The Next Great Generation: Gen Z

Home is a place of safety, togetherness and stability for people, and teens are no exception. Better Homes and Gardens Real Estate surveyed Gen Z teens at a time when home is the center of their lives and a refuge from the pressures of being a teenager in today's world.
This post was published on the now-closed HuffPost Contributor platform. Contributors control their own work and posted freely to our site. If you need to flag this entry as abusive, send us an email.

Generation Z is not a population we hear a lot about in the realm of real estate, particularly during a time when understanding the mindset, values and attitudes of millennials are of fascination and focus to today's marketers and analysts. It's also a generation rarely discussed when it comes to home buying -- after all, they still live with mom and dad and have much more on their minds such as keeping up with the latest style trends, upping their Instagram following and mastering the newest mobile game. Right? Well, recent findings released by Better Homes and Gardens Real Estate of Gen Z teens (ages 13-17) have uncovered that these teens are much more aware, realistic and surprisingly traditional in regard to their predictions for the future and their feelings toward homeownership. And they've made it clear -- it's time we start taking notice.

Home is a place of safety, togetherness and stability for people, and teens are no exception. Better Homes and Gardens Real Estate surveyed Gen Z teens at a time when home is the center of their lives and a refuge from the pressures of being a teenager in today's world. They are entering a transitional period where they are leaving childhood behind and are being conditioned to think about their future. Gen Z teens were 7-11 years old when the recession hit, which was a very impressionable age and time in their lives. It could have given them an impetus -- either through witnessing their own family's lifestyle shift or a friend's -- to appreciate home as a place for togetherness and security. It's these types of experience that perhaps fuel this generation's overwhelming desire to own a home. Findings show that 97 percent of those surveyed believe they will own a home in the future and homeownership is the top factor this generation considers to be reflective of the American Dream.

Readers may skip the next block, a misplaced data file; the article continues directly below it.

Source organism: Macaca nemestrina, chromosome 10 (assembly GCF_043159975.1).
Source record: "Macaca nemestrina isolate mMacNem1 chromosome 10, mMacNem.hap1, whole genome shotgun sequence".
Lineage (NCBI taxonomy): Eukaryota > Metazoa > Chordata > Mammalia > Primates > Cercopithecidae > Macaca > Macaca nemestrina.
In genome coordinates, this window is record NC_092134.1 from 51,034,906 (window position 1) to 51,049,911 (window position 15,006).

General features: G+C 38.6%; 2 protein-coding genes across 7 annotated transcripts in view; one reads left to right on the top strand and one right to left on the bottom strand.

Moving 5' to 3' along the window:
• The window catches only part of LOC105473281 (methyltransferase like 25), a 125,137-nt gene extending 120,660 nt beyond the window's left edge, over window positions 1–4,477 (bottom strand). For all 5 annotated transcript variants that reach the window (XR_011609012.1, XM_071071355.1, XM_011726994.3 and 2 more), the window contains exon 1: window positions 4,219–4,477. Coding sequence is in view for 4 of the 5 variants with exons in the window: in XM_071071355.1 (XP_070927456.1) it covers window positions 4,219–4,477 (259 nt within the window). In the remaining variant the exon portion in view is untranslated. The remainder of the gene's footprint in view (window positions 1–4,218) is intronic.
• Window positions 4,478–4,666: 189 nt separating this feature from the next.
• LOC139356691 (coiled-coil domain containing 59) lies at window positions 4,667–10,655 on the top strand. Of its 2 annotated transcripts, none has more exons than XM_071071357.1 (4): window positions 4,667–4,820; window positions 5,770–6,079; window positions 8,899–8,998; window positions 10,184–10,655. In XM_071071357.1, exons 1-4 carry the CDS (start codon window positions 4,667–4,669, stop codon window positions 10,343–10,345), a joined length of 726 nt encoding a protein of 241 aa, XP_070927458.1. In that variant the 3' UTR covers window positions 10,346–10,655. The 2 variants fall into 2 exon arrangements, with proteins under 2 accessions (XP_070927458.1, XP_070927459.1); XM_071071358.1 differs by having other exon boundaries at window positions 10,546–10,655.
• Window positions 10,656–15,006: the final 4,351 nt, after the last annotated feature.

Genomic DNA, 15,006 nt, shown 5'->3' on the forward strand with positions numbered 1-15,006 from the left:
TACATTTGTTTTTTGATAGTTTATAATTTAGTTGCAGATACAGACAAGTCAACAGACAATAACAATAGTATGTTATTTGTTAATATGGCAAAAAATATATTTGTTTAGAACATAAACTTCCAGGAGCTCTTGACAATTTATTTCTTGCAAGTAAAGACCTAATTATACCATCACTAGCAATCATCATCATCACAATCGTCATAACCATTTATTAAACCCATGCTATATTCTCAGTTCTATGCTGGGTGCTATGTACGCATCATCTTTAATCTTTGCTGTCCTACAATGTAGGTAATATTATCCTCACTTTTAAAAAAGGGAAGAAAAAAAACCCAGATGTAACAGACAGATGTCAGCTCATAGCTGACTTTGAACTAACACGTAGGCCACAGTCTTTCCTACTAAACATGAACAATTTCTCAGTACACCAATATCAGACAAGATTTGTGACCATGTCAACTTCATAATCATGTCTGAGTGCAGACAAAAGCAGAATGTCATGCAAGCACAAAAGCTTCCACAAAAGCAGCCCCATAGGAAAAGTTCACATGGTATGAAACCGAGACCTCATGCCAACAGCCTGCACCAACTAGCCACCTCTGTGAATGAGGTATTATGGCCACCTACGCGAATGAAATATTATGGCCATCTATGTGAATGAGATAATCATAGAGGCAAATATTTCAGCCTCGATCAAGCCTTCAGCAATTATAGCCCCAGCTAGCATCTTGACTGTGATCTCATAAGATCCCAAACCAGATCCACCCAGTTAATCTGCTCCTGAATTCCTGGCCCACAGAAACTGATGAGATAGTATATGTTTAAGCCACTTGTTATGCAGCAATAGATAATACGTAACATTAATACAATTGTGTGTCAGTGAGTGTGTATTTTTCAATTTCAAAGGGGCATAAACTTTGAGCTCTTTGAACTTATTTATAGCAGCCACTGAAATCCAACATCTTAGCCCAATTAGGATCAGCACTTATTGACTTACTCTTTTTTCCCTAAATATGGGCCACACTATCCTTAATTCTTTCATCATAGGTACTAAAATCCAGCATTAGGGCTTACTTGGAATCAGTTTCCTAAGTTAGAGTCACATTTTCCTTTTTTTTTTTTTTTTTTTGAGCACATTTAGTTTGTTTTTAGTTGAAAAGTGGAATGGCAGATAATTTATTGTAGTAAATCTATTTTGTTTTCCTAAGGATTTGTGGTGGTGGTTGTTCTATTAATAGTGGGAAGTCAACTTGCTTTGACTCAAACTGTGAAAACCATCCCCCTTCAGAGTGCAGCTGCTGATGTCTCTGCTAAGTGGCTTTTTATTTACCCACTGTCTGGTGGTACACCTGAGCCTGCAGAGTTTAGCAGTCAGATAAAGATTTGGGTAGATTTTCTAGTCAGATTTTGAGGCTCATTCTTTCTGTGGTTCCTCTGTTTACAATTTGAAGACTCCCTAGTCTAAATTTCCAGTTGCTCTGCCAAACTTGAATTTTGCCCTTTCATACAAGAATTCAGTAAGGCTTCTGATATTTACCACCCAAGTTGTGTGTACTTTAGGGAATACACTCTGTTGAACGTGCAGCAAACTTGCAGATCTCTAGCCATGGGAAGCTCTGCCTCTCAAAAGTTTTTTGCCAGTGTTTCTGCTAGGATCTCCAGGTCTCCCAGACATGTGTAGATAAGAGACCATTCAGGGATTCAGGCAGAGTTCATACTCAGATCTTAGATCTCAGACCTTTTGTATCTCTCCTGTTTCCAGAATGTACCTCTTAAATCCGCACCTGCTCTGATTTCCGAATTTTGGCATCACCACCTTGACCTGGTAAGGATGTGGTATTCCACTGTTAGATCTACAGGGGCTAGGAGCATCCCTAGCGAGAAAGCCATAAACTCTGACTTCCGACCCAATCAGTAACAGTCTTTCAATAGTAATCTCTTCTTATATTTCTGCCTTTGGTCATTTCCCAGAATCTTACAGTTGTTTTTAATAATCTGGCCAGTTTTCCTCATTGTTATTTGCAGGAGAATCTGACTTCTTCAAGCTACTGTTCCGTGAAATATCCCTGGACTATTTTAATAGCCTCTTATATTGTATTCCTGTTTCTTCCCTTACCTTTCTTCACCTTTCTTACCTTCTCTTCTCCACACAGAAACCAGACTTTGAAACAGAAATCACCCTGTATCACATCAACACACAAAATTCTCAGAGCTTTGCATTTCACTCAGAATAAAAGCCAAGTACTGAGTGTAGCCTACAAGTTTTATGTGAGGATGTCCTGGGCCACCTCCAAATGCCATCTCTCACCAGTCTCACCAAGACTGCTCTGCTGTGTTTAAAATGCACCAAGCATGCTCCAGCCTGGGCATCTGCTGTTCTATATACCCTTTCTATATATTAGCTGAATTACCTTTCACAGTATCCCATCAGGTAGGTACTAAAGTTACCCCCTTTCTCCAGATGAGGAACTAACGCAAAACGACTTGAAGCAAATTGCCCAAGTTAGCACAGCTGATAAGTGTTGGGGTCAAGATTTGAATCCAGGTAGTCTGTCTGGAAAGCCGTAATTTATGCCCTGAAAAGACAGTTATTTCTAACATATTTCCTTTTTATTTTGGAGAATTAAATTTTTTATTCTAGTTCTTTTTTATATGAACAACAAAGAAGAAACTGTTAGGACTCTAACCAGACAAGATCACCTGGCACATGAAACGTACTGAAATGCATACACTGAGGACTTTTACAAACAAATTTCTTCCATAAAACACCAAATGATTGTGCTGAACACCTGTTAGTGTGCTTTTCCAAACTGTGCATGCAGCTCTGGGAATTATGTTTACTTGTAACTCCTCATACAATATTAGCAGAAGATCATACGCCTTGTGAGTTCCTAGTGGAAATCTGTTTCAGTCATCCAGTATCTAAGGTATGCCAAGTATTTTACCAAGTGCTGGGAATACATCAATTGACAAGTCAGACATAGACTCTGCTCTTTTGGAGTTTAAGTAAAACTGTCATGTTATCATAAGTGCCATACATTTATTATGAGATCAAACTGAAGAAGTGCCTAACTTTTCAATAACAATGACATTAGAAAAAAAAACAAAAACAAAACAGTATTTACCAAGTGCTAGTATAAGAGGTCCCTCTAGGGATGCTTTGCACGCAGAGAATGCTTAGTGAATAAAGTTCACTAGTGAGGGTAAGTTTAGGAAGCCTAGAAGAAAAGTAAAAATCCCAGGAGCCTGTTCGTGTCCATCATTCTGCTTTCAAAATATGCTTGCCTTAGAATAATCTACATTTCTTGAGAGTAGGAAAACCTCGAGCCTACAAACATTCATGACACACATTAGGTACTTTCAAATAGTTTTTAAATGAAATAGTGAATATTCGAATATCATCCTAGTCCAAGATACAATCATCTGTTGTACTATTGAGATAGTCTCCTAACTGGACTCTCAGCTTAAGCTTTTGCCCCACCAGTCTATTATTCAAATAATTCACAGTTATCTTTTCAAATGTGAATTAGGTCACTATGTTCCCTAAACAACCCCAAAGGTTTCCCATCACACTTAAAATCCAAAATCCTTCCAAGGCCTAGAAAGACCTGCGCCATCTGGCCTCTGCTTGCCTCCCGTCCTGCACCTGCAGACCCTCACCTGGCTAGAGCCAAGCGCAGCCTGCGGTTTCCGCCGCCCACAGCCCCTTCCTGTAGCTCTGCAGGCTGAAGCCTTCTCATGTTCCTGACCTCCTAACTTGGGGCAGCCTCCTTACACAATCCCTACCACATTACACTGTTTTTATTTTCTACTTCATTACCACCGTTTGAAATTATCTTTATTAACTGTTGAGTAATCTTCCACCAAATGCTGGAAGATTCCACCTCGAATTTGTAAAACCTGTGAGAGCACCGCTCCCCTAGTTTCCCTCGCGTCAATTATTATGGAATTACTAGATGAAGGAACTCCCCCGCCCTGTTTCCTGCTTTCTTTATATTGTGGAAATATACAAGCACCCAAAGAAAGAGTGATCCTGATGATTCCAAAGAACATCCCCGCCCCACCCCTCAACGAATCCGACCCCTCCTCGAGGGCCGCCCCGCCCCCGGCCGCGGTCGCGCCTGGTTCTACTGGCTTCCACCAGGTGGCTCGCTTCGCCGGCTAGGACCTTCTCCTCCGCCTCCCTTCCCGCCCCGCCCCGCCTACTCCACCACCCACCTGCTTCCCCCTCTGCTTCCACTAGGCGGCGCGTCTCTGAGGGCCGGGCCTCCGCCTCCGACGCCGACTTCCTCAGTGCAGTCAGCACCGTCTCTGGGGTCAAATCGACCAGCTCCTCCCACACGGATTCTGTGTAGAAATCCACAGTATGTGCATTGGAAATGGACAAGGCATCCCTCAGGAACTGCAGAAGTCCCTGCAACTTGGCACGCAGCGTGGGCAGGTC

Some may question, and have; can we take this generation seriously? Absolutely. In fact, this was a question we asked ourselves prior to embarking on the research. This generation is the first to know no world other than that of instant access to and infinite amounts of information. A by-product of information access is the effective processing of that information. In comparison to generations prior, these teens are ahead of their time. From their responses, it's clear that they've synthesized what they've lived and what they've learned into a very conservative and favorable view of homeownership and understand the value of a home -- literally. Of those who believe they will own their own home, respondents estimate paying on average $274,323 to purchase their first home. According to the latest U.S. Census data, the median cost of a home today is $273,500, so they are right on track and already well-informed.